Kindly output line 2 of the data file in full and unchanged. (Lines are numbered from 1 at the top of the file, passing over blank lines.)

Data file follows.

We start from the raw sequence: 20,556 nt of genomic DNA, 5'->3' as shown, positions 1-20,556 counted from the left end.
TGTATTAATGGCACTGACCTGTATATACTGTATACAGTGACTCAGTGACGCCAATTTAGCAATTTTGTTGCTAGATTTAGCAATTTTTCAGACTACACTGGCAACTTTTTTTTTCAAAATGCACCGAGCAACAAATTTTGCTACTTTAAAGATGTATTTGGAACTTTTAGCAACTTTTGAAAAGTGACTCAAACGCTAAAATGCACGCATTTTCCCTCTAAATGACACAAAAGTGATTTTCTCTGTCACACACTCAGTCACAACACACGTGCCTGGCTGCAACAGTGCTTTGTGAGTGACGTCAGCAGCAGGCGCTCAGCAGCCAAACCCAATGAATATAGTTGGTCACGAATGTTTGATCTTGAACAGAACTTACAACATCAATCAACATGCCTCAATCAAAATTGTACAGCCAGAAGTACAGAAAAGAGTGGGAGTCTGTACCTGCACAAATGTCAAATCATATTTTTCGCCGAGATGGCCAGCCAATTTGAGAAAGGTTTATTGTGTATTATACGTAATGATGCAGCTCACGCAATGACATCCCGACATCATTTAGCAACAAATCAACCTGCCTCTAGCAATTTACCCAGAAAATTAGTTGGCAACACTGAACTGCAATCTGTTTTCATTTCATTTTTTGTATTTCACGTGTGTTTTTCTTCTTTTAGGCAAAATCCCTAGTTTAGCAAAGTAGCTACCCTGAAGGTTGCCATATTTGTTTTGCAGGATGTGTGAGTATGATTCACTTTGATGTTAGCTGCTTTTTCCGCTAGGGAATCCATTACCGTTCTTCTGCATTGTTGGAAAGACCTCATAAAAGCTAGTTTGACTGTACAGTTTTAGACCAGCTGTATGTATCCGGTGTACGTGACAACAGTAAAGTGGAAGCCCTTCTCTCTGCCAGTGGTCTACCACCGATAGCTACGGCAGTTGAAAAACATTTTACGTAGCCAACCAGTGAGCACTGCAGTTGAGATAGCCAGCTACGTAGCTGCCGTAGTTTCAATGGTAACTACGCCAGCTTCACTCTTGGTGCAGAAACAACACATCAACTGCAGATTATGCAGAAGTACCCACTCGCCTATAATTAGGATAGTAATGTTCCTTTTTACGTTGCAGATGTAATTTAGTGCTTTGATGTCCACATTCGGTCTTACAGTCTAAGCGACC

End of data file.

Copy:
TGTATTAATGGCACTGACCTGTATATACTGTATACAGTGACTCAGTGACGCCAATTTAGCAATTTTGTTGCTAGATTTAGCAATTTTTCAGACTACACTGGCAACTTTTTTTTTCAAAATGCACCGAGCAACAAATTTTGCTACTTTAAAGATGTATTTGGAACTTTTAGCAACTTTTGAAAAGTGACTCAAACGCTAAAATGCACGCATTTTCCCTCTAAATGACACAAAAGTGATTTTCTCTGTCACACACTCAGTCACAACACACGTGCCTGGCTGCAACAGTGCTTTGTGAGTGACGTCAGCAGCAGGCGCTCAGCAGCCAAACCCAATGAATATAGTTGGTCACGAATGTTTGATCTTGAACAGAACTTACAACATCAATCAACATGCCTCAATCAAAATTGTACAGCCAGAAGTACAGAAAAGAGTGGGAGTCTGTACCTGCACAAATGTCAAATCATATTTTTCGCCGAGATGGCCAGCCAATTTGAGAAAGGTTTATTGTGTATTATACGTAATGATGCAGCTCACGCAATGACATCCCGACATCATTTAGCAACAAATCAACCTGCCTCTAGCAATTTACCCAGAAAATTAGTTGGCAACACTGAACTGCAATCTGTTTTCATTTCATTTTTTGTATTTCACGTGTGTTTTTCTTCTTTTAGGCAAAATCCCTAGTTTAGCAAAGTAGCTACCCTGAAGGTTGCCATATTTGTTTTGCAGGATGTGTGAGTATGATTCACTTTGATGTTAGCTGCTTTTTCCGCTAGGGAATCCATTACCGTTCTTCTGCATTGTTGGAAAGACCTCATAAAAGCTAGTTTGACTGTACAGTTTTAGACCAGCTGTATGTATCCGGTGTACGTGACAACAGTAAAGTGGAAGCCCTTCTCTCTGCCAGTGGTCTACCACCGATAGCTACGGCAGTTGAAAAACATTTTACGTAGCCAACCAGTGAGCACTGCAGTTGAGATAGCCAGCTACGTAGCTGCCGTAGTTTCAATGGTAACTACGCCAGCTTCACTCTTGGTGCAGAAACAACACATCAACTGCAGATTATGCAGAAGTACCCACTCGCCTATAATTAGGATAGTAATGTTCCTTTTTACGTTGCAGATGTAATTTAGTGCTTTGATGTCCACATTCGGTCTTACAGTCTAAGCGACC